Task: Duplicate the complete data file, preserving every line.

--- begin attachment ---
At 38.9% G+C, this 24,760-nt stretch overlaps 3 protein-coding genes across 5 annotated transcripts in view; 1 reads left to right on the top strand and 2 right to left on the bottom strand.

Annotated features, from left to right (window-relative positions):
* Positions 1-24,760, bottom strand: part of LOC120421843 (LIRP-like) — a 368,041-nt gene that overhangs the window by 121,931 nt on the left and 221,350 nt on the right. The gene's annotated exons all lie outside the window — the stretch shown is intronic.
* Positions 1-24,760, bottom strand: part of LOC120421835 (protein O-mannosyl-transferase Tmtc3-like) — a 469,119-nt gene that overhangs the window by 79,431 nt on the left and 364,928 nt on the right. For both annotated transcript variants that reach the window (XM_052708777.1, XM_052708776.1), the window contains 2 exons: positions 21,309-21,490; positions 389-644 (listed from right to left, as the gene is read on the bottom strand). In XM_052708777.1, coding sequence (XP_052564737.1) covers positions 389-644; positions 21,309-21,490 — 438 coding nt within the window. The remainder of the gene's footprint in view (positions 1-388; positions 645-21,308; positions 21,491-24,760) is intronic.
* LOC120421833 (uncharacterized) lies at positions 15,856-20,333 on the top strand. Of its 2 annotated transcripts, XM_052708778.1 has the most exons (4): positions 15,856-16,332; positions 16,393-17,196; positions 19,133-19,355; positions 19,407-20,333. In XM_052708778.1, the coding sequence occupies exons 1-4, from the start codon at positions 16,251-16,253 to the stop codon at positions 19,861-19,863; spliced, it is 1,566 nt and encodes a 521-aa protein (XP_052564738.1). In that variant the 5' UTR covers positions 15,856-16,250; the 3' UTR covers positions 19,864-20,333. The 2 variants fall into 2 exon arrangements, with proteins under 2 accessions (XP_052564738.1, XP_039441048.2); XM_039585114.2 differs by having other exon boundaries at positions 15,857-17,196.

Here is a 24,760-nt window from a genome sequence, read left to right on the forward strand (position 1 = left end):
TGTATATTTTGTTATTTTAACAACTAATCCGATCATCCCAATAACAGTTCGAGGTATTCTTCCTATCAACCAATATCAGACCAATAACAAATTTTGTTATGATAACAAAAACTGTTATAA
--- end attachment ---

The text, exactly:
At 38.9% G+C, this 24,760-nt stretch overlaps 3 protein-coding genes across 5 annotated transcripts in view; 1 reads left to right on the top strand and 2 right to left on the bottom strand.

Annotated features, from left to right (window-relative positions):
* Positions 1-24,760, bottom strand: part of LOC120421843 (LIRP-like) — a 368,041-nt gene that overhangs the window by 121,931 nt on the left and 221,350 nt on the right. The gene's annotated exons all lie outside the window — the stretch shown is intronic.
* Positions 1-24,760, bottom strand: part of LOC120421835 (protein O-mannosyl-transferase Tmtc3-like) — a 469,119-nt gene that overhangs the window by 79,431 nt on the left and 364,928 nt on the right. For both annotated transcript variants that reach the window (XM_052708777.1, XM_052708776.1), the window contains 2 exons: positions 21,309-21,490; positions 389-644 (listed from right to left, as the gene is read on the bottom strand). In XM_052708777.1, coding sequence (XP_052564737.1) covers positions 389-644; positions 21,309-21,490 — 438 coding nt within the window. The remainder of the gene's footprint in view (positions 1-388; positions 645-21,308; positions 21,491-24,760) is intronic.
* LOC120421833 (uncharacterized) lies at positions 15,856-20,333 on the top strand. Of its 2 annotated transcripts, XM_052708778.1 has the most exons (4): positions 15,856-16,332; positions 16,393-17,196; positions 19,133-19,355; positions 19,407-20,333. In XM_052708778.1, the coding sequence occupies exons 1-4, from the start codon at positions 16,251-16,253 to the stop codon at positions 19,861-19,863; spliced, it is 1,566 nt and encodes a 521-aa protein (XP_052564738.1). In that variant the 5' UTR covers positions 15,856-16,250; the 3' UTR covers positions 19,864-20,333. The 2 variants fall into 2 exon arrangements, with proteins under 2 accessions (XP_052564738.1, XP_039441048.2); XM_039585114.2 differs by having other exon boundaries at positions 15,857-17,196.

Here is a 24,760-nt window from a genome sequence, read left to right on the forward strand (position 1 = left end):
TGTATATTTTGTTATTTTAACAACTAATCCGATCATCCCAATAACAGTTCGAGGTATTCTTCCTATCAACCAATATCAGACCAATAACAAATTTTGTTATGATAACAAAAACTGTTATAA